alrighty: I did my best to clear up as much confusion as possible as to the nature of fundamental wisdom, and the accompanying moral transfigurations made possible thereby. there’s some stuff dealing systematically with various kinds of objections and misgivings over the traditional conception of the fully enlightened, and other such goodies.

Podcast page here

Direct download: TME3.3-GM.mp3

2 thoughts on “The Mosaic Effect: season three, episode three- the grudge match of Emptiness and Form

  1. Nice work. It’s been a while since I first listened to this one, so I’m working from memory.

    My major quibbles were with the argument that the way practice produces change in the practitioner was evidence for form being progressively affected by emptiness. But you could argue equally that this was form affecting form, no?

    Also I’m not keen on the idea that practice requires a context or framework. That sounds to me like an argument for orthodoxy or exoteric religion as an essential component of practice. I can’t go with that. The Buddha didn’t stick to a framework; Christ didn’t; and I strongly suspect they were urging the rest of us not to bother either. I think this is a point on which we see the marked difference between Buddhist practice and the Western Occult Tradition.

    But to be honest, I think I’m moving closer to your point of view. Dan Bartlett wrote a detailed account of his attainment of stream entry recently and something his teacher said about how it was important to ‘milk the insight’ made sense to me. The teacher obviously wasn’t talking about gross actions, but something more subtle, to do with a change of attitude consonant with the realisation of emptiness. ‘If everything is empty then I don’t need to hang onto it.’ Yes, I can see how that might work! I don’t think you could do this without gaining the insights in the first place, though.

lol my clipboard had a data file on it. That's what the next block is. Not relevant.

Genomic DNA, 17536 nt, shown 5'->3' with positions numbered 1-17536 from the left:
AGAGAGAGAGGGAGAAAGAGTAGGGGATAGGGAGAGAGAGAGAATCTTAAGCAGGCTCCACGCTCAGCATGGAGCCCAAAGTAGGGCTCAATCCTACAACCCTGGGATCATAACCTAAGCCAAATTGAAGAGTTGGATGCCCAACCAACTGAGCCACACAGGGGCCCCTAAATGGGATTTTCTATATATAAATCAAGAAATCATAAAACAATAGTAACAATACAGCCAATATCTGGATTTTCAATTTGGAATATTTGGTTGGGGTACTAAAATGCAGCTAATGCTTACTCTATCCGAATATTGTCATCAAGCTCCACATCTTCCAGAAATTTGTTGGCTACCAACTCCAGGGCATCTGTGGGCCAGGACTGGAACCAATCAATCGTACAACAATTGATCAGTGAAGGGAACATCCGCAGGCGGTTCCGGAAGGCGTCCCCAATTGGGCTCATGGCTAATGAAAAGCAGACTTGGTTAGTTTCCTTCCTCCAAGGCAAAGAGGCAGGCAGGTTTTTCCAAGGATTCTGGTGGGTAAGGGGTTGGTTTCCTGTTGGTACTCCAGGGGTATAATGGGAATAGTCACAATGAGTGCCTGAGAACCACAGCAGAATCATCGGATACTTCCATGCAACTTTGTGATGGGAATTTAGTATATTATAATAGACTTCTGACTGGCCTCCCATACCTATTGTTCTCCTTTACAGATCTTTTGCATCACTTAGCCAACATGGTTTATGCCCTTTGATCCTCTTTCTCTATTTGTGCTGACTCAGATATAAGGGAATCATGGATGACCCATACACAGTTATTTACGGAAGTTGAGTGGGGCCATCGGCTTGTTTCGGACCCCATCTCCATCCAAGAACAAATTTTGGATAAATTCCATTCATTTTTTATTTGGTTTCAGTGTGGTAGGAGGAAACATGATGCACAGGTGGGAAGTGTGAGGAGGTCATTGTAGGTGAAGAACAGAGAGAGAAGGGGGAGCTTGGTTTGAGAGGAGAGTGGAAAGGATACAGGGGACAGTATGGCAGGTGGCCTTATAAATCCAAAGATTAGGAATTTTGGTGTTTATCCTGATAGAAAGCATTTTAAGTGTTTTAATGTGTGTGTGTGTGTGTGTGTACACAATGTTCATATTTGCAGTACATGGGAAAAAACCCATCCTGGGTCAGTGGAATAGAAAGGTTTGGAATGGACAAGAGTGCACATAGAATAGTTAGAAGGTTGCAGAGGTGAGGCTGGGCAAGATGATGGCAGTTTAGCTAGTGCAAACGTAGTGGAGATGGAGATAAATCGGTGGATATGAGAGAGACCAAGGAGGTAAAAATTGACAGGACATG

Can anyone here point to more examples like the one Dan’s teacher gave? Actual instances are helpful!

  2. well, the interaction between emptiness and form, to the extent that there can be said to be one, is one of those krinkly edge things. it’s hard to demarcate where the changable transits into the changeless. and if they are, in fact, not two, then it’s a moot question. I do think that when form percieves itself as empty, it unlocks possiblities that didn’t exist before.

    and I wasn’t trying to imply that one had to operate within an orthodxy. I just think that without context for insight, you end up with insights that are very remote from daily life and situations where you might be able to use them. I don’t think it matters what the practice is, but it’s clear there has to be one, and the scope of the practice will tend to color what you can do with your wisdom/skillfull means. doing the full eight limbs of yoga is lot different than just doing dharana/dhyana in a cave until you get the equivalent of first path, or whatever. getting good at yama, nimaya, asana, pranayama, pratyahara and so forth adds several other skills to the mix that are meant to work together. these days, the vipassana or zen methods or so streamlined you could get dunked so fast you wouldn’t have a clue what happened or what to do. the “big mind” process is probably the most extreme example of this, if it even works, which I’m not clear on.

    I’ll admit I get kind of perplexed when asked for examples of what I’m talking about. it’s always been a cornerstone of my practice to cultivate usable wisdom. I guess I’d assumed everyone did the same thing. I’ll give some clear examples when I have more time.

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